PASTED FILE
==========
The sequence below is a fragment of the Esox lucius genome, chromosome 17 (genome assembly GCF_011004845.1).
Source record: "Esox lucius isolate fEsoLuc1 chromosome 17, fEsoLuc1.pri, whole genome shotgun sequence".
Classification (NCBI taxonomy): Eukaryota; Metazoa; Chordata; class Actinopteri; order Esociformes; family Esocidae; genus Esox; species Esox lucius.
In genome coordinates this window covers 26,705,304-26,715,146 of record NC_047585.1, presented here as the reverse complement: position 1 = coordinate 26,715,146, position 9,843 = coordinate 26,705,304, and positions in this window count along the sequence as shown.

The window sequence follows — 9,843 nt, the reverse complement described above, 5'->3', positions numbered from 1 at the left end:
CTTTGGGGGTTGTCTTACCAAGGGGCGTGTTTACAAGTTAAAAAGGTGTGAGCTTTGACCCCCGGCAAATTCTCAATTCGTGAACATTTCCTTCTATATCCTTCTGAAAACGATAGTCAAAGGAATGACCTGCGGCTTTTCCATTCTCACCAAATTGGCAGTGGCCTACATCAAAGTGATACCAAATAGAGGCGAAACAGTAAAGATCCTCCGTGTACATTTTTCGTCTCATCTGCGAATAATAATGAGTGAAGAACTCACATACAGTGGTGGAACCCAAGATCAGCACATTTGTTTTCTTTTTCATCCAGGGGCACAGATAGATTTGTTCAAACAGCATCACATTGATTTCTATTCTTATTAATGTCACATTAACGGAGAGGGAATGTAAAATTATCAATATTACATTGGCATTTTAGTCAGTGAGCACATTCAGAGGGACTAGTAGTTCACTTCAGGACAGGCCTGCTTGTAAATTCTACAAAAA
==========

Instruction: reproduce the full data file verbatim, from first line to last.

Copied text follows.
The sequence below is a fragment of the Esox lucius genome, chromosome 17 (genome assembly GCF_011004845.1).
Source record: "Esox lucius isolate fEsoLuc1 chromosome 17, fEsoLuc1.pri, whole genome shotgun sequence".
Classification (NCBI taxonomy): Eukaryota; Metazoa; Chordata; class Actinopteri; order Esociformes; family Esocidae; genus Esox; species Esox lucius.
In genome coordinates this window covers 26,705,304-26,715,146 of record NC_047585.1, presented here as the reverse complement: position 1 = coordinate 26,715,146, position 9,843 = coordinate 26,705,304, and positions in this window count along the sequence as shown.

The window sequence follows — 9,843 nt, the reverse complement described above, 5'->3', positions numbered from 1 at the left end:
CTTTGGGGGTTGTCTTACCAAGGGGCGTGTTTACAAGTTAAAAAGGTGTGAGCTTTGACCCCCGGCAAATTCTCAATTCGTGAACATTTCCTTCTATATCCTTCTGAAAACGATAGTCAAAGGAATGACCTGCGGCTTTTCCATTCTCACCAAATTGGCAGTGGCCTACATCAAAGTGATACCAAATAGAGGCGAAACAGTAAAGATCCTCCGTGTACATTTTTCGTCTCATCTGCGAATAATAATGAGTGAAGAACTCACATACAGTGGTGGAACCCAAGATCAGCACATTTGTTTTCTTTTTCATCCAGGGGCACAGATAGATTTGTTCAAACAGCATCACATTGATTTCTATTCTTATTAATGTCACATTAACGGAGAGGGAATGTAAAATTATCAATATTACATTGGCATTTTAGTCAGTGAGCACATTCAGAGGGACTAGTAGTTCACTTCAGGACAGGCCTGCTTGTAAATTCTACAAAAA